Justice is always much more than a rhetorical exercise.  Perhaps that is one reason Baptists are not considered prophetic concerning social justice concerns involving racism, sexism, classism, imperialism, militarism, and techno-centrism.  For all its eloquent sincerity, the 1995 resolution represents to Baptists and the wider world that the largest body of Baptists considers repentance to mean little more than apologizing for wrongfulness, and doing no more than the apologizer considers convenient. 

Last June The Atlantic magazine published a compelling article by Ta-Nehesi Coates that began with this passage found at Deuteronomy 15:12-15.

If a member of your community, whether a Hebrew man or a Hebrew woman, is sold to you and works for you six years, in the seventh year you shall set that person free.  And when you send a male slave out from you a free person, you shall not send him out empty-handed.  Provide liberally out of your flock, your threshing floor, and your wine press, thus giving to him some of the bounty with which the LORD your God has blessed you.  Remember that you were a slave in the land of Egypt, and the LORD your God redeemed you; for this reason, I lay this command upon you today.

Coates opened his article, titled “The Case for Reparations,” with that passage.  It is remarkable that a journalist of a secular magazine has been more prophetically forthright about the essential relationship between reparations and social justice, using the same Bible Baptists profess to be authoritative for our faith and practice, than has been true for Baptist clergy, laypersons,  congregations, denominations, and educational institutions. 

Until we are prepared to become more than apologists concerning historical transgressions and derelictions, our appeals about repentance to the rest of the world not only will ring hollow.  We will enable the world to embrace a “cheap grace” perspective about repentance and salvation that runs contrary to the entire record of Scripture, including the teachings and example of Jesus.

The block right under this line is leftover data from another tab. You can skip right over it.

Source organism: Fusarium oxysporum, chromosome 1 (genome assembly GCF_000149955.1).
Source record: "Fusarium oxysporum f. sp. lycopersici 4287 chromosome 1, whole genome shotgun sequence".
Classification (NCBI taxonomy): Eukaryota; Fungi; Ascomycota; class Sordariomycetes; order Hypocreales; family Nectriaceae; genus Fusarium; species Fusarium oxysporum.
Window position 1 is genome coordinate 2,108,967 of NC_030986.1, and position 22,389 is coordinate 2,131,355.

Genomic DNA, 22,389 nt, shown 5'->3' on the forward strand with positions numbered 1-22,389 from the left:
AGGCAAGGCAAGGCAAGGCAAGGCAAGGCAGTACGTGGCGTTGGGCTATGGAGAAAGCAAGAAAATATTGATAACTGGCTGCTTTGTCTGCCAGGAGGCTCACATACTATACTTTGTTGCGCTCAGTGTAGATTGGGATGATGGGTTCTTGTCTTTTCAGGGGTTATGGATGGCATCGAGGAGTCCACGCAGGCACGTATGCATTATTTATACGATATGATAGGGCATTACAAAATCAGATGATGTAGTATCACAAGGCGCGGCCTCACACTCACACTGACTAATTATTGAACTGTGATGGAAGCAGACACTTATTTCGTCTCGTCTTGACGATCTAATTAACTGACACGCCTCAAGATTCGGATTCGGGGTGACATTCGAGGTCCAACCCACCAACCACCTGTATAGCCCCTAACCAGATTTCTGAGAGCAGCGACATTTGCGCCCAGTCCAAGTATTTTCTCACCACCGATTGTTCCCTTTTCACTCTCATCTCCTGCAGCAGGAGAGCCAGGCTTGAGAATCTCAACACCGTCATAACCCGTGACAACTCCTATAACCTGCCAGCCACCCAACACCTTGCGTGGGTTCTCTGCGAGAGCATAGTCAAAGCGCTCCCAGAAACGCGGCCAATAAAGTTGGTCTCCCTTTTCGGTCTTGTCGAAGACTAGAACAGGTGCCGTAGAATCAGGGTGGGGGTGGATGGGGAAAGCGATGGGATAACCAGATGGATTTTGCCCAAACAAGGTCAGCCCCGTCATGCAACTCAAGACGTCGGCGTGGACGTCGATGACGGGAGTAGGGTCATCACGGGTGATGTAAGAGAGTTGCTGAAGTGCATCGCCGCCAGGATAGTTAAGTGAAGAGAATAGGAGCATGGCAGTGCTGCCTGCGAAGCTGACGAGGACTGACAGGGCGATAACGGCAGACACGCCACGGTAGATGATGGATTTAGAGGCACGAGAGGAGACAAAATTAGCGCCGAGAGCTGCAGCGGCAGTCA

At best, we will be weak witnesses to the transforming and salvific work of repentance in a world ravaged by racism, sexism, classism, militarism, and techno-centrism.  At worse, we will be considered hypocrites.  If the people who follow Jesus are unwilling to practice Biblical repentance as displayed by Zacchaeus concerning past and continuing harms, we should not be surprised when the rest of the world refuses to do so and disregards what we say, sing, and preach about the relationship between repentance, salvation, and reconciliation.

In sum, the world needs to see us living as prophetic witnesses who proclaim and incarnate the salvation ethic of repentance.  God calls us, through Jesus Christ and the Holy Spirit, to embrace the radical, revolutionary, and subversive repentance that Jesus revealed for us through his encounter with Zacchaeus. 

But not only is the world waiting for Baptists to confront that ethical imperative as followers of Jesus in our personal, congregational, associational, and wider relationships and witness.  God is waiting and hoping that we will live as if we understand what Jesus, the other Hebrew prophets, and the rest of Scripture have revealed about the transforming and reconciling power of repentance for God’s sin-scarred and broken humanity and God’s wounded creation. 


[1] Allen Aubrey Boesak, Dare We Speak of Hope?  Searching for a Language of Life in Faith and Politics, (Grand Rapids:  Eerdmans, 2014).
[2] Allen Aubrey Boesak and Curtiss Paul DeYoung, Radical Reconciliation:  Beyond Political Pietism and Christian Quietism, (Maryknoll, New York:  Orbis Books, 2012), p 68.
[3][3] Ibid. 68.

[4] Ibid. 68.
[5] Ibid. 68.
[6] Ibid. 69.
[7] Ibid. 69.
[8] Ibid. 70.
[9] Ibid. 71.
[10] Ibid. 71.
[11] Ibid. 73.